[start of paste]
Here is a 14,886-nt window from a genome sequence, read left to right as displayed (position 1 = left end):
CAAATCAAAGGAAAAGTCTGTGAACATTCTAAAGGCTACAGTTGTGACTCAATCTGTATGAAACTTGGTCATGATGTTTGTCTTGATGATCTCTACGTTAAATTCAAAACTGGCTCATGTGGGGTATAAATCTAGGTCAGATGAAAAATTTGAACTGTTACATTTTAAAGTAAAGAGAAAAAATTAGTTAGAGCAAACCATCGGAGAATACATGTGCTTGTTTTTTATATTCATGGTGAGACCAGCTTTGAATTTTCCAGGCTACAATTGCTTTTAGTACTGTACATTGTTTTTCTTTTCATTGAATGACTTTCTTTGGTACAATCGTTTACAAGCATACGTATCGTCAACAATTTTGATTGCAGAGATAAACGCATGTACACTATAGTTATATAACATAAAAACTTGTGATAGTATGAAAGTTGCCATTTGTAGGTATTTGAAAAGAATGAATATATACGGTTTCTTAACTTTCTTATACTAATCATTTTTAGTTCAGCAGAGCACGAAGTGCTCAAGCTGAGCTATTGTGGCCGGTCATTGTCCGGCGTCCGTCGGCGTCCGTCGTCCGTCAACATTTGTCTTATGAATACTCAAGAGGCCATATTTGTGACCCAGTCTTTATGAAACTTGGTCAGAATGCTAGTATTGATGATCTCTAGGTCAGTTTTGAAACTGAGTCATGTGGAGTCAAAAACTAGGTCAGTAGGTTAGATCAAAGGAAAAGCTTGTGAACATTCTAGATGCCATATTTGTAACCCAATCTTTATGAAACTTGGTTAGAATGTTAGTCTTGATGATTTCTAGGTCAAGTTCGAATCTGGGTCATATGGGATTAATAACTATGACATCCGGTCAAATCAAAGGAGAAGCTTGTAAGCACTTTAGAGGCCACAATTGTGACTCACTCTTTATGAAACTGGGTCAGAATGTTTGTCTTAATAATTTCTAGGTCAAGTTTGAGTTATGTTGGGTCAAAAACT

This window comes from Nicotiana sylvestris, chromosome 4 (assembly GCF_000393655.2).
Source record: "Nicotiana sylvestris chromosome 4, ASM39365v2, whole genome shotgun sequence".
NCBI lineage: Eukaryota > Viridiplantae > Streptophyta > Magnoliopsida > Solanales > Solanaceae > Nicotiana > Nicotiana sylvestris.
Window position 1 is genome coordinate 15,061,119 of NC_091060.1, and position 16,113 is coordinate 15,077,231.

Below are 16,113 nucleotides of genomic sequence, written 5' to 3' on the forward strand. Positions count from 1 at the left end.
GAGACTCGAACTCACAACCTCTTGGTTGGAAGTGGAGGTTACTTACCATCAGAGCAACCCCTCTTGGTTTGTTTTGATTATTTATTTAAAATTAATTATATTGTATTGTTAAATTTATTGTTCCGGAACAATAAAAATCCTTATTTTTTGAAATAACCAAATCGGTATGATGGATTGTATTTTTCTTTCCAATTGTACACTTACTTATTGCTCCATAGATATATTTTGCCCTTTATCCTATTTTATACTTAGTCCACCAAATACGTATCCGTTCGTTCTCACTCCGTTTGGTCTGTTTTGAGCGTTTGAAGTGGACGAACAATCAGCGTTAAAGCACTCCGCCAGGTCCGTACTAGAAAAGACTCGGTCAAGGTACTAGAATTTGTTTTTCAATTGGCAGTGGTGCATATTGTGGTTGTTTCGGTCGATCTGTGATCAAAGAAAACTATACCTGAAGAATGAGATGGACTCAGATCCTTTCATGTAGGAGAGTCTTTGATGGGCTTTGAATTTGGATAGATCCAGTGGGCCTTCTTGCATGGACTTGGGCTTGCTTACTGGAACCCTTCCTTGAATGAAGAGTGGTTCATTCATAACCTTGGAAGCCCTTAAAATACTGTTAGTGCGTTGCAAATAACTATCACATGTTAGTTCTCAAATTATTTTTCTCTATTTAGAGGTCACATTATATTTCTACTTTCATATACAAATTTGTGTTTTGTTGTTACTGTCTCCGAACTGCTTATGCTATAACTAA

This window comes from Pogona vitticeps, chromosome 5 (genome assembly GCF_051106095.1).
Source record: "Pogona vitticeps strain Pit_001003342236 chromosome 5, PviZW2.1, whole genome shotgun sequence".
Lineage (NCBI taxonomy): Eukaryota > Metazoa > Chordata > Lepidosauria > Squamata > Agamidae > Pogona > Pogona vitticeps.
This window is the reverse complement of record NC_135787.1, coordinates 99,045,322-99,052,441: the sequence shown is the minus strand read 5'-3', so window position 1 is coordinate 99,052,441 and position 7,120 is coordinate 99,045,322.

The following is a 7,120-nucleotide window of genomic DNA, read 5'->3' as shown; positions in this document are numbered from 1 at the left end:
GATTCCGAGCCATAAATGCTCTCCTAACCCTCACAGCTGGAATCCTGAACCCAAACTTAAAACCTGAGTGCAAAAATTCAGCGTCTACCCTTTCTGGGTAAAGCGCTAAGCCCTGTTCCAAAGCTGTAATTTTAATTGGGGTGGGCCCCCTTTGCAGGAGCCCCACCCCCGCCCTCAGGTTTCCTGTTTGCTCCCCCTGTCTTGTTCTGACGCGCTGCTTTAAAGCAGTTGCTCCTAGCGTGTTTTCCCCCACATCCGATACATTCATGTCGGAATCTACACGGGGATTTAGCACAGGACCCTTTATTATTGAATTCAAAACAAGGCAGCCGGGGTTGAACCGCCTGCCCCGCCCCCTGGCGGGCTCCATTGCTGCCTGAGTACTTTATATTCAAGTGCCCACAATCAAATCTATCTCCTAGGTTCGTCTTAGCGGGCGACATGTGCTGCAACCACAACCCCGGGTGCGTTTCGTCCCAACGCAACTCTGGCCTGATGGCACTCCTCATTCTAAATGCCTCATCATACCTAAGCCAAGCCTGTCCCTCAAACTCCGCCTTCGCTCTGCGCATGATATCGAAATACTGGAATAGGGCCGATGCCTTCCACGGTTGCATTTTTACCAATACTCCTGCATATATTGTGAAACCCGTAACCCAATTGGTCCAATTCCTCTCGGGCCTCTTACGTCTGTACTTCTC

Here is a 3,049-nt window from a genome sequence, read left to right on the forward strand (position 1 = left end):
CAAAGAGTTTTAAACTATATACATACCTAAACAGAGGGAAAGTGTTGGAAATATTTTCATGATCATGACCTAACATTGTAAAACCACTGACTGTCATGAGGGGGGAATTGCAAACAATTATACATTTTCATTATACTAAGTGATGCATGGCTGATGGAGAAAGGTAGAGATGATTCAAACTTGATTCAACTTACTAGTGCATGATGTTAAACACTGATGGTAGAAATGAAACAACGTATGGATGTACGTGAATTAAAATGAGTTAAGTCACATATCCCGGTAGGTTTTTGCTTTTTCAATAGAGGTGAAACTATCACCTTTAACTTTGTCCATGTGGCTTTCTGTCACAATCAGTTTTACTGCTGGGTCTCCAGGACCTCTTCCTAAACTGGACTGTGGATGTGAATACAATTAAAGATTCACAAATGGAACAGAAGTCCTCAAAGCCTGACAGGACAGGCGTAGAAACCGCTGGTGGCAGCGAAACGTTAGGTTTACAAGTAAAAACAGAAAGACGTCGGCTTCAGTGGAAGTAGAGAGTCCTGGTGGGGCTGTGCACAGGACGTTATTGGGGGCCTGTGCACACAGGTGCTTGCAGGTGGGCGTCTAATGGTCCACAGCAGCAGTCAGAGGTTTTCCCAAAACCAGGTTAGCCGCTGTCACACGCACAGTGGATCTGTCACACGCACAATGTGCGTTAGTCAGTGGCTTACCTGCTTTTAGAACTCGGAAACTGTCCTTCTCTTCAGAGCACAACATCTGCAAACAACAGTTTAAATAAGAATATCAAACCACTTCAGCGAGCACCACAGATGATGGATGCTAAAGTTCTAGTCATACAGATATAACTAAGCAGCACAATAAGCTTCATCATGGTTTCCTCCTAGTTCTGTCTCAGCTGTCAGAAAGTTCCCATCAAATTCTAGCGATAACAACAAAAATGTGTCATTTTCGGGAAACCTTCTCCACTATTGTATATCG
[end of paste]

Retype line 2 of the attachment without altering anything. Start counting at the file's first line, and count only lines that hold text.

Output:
CAAATCAAAGGAAAAGTCTGTGAACATTCTAAAGGCTACAGTTGTGACTCAATCTGTATGAAACTTGGTCATGATGTTTGTCTTGATGATCTCTACGTTAAATTCAAAACTGGCTCATGTGGGGTATAAATCTAGGTCAGATGAAAAATTTGAACTGTTACATTTTAAAGTAAAGAGAAAAAATTAGTTAGAGCAAACCATCGGAGAATACATGTGCTTGTTTTTTATATTCATGGTGAGACCAGCTTTGAATTTTCCAGGCTACAATTGCTTTTAGTACTGTACATTGTTTTTCTTTTCATTGAATGACTTTCTTTGGTACAATCGTTTACAAGCATACGTATCGTCAACAATTTTGATTGCAGAGATAAACGCATGTACACTATAGTTATATAACATAAAAACTTGTGATAGTATGAAAGTTGCCATTTGTAGGTATTTGAAAAGAATGAATATATACGGTTTCTTAACTTTCTTATACTAATCATTTTTAGTTCAGCAGAGCACGAAGTGCTCAAGCTGAGCTATTGTGGCCGGTCATTGTCCGGCGTCCGTCGGCGTCCGTCGTCCGTCAACATTTGTCTTATGAATACTCAAGAGGCCATATTTGTGACCCAGTCTTTATGAAACTTGGTCAGAATGCTAGTATTGATGATCTCTAGGTCAGTTTTGAAACTGAGTCATGTGGAGTCAAAAACTAGGTCAGTAGGTTAGATCAAAGGAAAAGCTTGTGAACATTCTAGATGCCATATTTGTAACCCAATCTTTATGAAACTTGGTTAGAATGTTAGTCTTGATGATTTCTAGGTCAAGTTCGAATCTGGGTCATATGGGATTAATAACTATGACATCCGGTCAAATCAAAGGAGAAGCTTGTAAGCACTTTAGAGGCCACAATTGTGACTCACTCTTTATGAAACTGGGTCAGAATGTTTGTCTTAATAATTTCTAGGTCAAGTTTGAGTTATGTTGGGTCAAAAACT